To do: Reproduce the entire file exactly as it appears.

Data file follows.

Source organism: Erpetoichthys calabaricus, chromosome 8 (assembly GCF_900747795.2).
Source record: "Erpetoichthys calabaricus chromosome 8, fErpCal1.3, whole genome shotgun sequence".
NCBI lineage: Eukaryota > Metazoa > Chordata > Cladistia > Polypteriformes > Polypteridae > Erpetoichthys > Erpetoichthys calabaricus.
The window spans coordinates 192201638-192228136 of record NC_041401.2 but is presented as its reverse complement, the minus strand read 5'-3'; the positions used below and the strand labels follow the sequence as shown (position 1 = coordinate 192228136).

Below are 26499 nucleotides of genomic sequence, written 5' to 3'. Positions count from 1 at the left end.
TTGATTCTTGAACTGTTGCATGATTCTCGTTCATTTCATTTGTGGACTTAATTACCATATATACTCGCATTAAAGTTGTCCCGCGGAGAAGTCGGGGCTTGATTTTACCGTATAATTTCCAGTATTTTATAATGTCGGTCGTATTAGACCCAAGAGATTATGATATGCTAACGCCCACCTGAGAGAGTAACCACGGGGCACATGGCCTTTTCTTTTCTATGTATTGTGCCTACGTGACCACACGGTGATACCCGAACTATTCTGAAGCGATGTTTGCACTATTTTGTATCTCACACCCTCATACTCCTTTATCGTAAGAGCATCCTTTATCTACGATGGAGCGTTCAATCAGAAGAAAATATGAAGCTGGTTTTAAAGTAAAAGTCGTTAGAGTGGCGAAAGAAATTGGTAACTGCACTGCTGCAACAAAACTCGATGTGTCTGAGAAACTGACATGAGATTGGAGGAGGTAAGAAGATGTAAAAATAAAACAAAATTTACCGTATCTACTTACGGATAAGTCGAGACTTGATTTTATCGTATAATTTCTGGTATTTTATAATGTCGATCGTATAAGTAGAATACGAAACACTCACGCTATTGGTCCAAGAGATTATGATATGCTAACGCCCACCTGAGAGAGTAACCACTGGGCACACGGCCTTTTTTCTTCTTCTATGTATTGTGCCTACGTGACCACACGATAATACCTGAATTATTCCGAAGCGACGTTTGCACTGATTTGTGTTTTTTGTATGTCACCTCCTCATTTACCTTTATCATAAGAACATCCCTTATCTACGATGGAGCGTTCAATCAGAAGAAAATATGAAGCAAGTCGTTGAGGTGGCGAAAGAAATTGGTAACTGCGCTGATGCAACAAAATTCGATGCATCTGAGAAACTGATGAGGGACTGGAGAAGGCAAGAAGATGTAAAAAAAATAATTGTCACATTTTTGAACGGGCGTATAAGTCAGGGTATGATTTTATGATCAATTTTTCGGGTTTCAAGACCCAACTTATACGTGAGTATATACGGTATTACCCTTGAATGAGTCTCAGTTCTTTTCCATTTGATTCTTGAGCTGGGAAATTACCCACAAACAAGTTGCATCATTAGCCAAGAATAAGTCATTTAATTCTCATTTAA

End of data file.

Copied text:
Source organism: Erpetoichthys calabaricus, chromosome 8 (assembly GCF_900747795.2).
Source record: "Erpetoichthys calabaricus chromosome 8, fErpCal1.3, whole genome shotgun sequence".
NCBI lineage: Eukaryota > Metazoa > Chordata > Cladistia > Polypteriformes > Polypteridae > Erpetoichthys > Erpetoichthys calabaricus.
The window spans coordinates 192201638-192228136 of record NC_041401.2 but is presented as its reverse complement, the minus strand read 5'-3'; the positions used below and the strand labels follow the sequence as shown (position 1 = coordinate 192228136).

Below are 26499 nucleotides of genomic sequence, written 5' to 3'. Positions count from 1 at the left end.
TTGATTCTTGAACTGTTGCATGATTCTCGTTCATTTCATTTGTGGACTTAATTACCATATATACTCGCATTAAAGTTGTCCCGCGGAGAAGTCGGGGCTTGATTTTACCGTATAATTTCCAGTATTTTATAATGTCGGTCGTATTAGACCCAAGAGATTATGATATGCTAACGCCCACCTGAGAGAGTAACCACGGGGCACATGGCCTTTTCTTTTCTATGTATTGTGCCTACGTGACCACACGGTGATACCCGAACTATTCTGAAGCGATGTTTGCACTATTTTGTATCTCACACCCTCATACTCCTTTATCGTAAGAGCATCCTTTATCTACGATGGAGCGTTCAATCAGAAGAAAATATGAAGCTGGTTTTAAAGTAAAAGTCGTTAGAGTGGCGAAAGAAATTGGTAACTGCACTGCTGCAACAAAACTCGATGTGTCTGAGAAACTGACATGAGATTGGAGGAGGTAAGAAGATGTAAAAATAAAACAAAATTTACCGTATCTACTTACGGATAAGTCGAGACTTGATTTTATCGTATAATTTCTGGTATTTTATAATGTCGATCGTATAAGTAGAATACGAAACACTCACGCTATTGGTCCAAGAGATTATGATATGCTAACGCCCACCTGAGAGAGTAACCACTGGGCACACGGCCTTTTTTCTTCTTCTATGTATTGTGCCTACGTGACCACACGATAATACCTGAATTATTCCGAAGCGACGTTTGCACTGATTTGTGTTTTTTGTATGTCACCTCCTCATTTACCTTTATCATAAGAACATCCCTTATCTACGATGGAGCGTTCAATCAGAAGAAAATATGAAGCAAGTCGTTGAGGTGGCGAAAGAAATTGGTAACTGCGCTGATGCAACAAAATTCGATGCATCTGAGAAACTGATGAGGGACTGGAGAAGGCAAGAAGATGTAAAAAAAATAATTGTCACATTTTTGAACGGGCGTATAAGTCAGGGTATGATTTTATGATCAATTTTTCGGGTTTCAAGACCCAACTTATACGTGAGTATATACGGTATTACCCTTGAATGAGTCTCAGTTCTTTTCCATTTGATTCTTGAGCTGGGAAATTACCCACAAACAAGTTGCATCATTAGCCAAGAATAAGTCATTTAATTCTCATTTAA